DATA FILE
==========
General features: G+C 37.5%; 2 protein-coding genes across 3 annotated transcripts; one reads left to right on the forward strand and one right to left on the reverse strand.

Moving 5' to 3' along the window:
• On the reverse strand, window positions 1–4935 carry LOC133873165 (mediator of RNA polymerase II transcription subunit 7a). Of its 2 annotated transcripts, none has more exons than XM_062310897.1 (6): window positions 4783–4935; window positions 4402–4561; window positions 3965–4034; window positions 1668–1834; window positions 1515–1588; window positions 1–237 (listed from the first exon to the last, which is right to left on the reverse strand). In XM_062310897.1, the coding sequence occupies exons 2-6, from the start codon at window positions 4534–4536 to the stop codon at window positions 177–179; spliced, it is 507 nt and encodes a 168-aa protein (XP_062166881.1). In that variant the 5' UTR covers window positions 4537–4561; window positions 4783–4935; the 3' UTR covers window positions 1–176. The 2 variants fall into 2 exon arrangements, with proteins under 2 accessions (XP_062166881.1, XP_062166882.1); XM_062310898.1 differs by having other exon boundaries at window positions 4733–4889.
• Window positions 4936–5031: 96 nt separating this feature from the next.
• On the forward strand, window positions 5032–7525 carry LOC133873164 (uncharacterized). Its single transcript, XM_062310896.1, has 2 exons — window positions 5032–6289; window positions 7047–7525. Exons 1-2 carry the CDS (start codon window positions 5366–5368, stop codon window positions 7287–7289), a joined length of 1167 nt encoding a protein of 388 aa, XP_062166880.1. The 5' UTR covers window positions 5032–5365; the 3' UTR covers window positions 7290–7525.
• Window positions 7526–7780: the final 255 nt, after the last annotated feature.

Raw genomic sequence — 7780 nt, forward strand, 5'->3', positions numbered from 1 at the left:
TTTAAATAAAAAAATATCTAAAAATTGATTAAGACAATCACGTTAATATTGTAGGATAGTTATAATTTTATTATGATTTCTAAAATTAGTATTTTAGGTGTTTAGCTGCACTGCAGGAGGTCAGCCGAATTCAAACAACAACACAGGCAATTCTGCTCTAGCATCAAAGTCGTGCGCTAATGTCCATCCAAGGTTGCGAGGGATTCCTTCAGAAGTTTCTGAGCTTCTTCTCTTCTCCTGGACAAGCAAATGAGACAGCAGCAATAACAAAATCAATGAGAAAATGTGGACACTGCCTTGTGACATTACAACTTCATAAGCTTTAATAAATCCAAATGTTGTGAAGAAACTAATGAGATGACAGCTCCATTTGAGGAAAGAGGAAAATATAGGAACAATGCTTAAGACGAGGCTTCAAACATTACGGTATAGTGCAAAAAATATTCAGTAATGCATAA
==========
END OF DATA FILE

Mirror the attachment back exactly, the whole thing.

General features: G+C 37.5%; 2 protein-coding genes across 3 annotated transcripts; one reads left to right on the forward strand and one right to left on the reverse strand.

Moving 5' to 3' along the window:
• On the reverse strand, window positions 1–4935 carry LOC133873165 (mediator of RNA polymerase II transcription subunit 7a). Of its 2 annotated transcripts, none has more exons than XM_062310897.1 (6): window positions 4783–4935; window positions 4402–4561; window positions 3965–4034; window positions 1668–1834; window positions 1515–1588; window positions 1–237 (listed from the first exon to the last, which is right to left on the reverse strand). In XM_062310897.1, the coding sequence occupies exons 2-6, from the start codon at window positions 4534–4536 to the stop codon at window positions 177–179; spliced, it is 507 nt and encodes a 168-aa protein (XP_062166881.1). In that variant the 5' UTR covers window positions 4537–4561; window positions 4783–4935; the 3' UTR covers window positions 1–176. The 2 variants fall into 2 exon arrangements, with proteins under 2 accessions (XP_062166881.1, XP_062166882.1); XM_062310898.1 differs by having other exon boundaries at window positions 4733–4889.
• Window positions 4936–5031: 96 nt separating this feature from the next.
• On the forward strand, window positions 5032–7525 carry LOC133873164 (uncharacterized). Its single transcript, XM_062310896.1, has 2 exons — window positions 5032–6289; window positions 7047–7525. Exons 1-2 carry the CDS (start codon window positions 5366–5368, stop codon window positions 7287–7289), a joined length of 1167 nt encoding a protein of 388 aa, XP_062166880.1. The 5' UTR covers window positions 5032–5365; the 3' UTR covers window positions 7290–7525.
• Window positions 7526–7780: the final 255 nt, after the last annotated feature.

Raw genomic sequence — 7780 nt, forward strand, 5'->3', positions numbered from 1 at the left:
TTTAAATAAAAAAATATCTAAAAATTGATTAAGACAATCACGTTAATATTGTAGGATAGTTATAATTTTATTATGATTTCTAAAATTAGTATTTTAGGTGTTTAGCTGCACTGCAGGAGGTCAGCCGAATTCAAACAACAACACAGGCAATTCTGCTCTAGCATCAAAGTCGTGCGCTAATGTCCATCCAAGGTTGCGAGGGATTCCTTCAGAAGTTTCTGAGCTTCTTCTCTTCTCCTGGACAAGCAAATGAGACAGCAGCAATAACAAAATCAATGAGAAAATGTGGACACTGCCTTGTGACATTACAACTTCATAAGCTTTAATAAATCCAAATGTTGTGAAGAAACTAATGAGATGACAGCTCCATTTGAGGAAAGAGGAAAATATAGGAACAATGCTTAAGACGAGGCTTCAAACATTACGGTATAGTGCAAAAAATATTCAGTAATGCATAA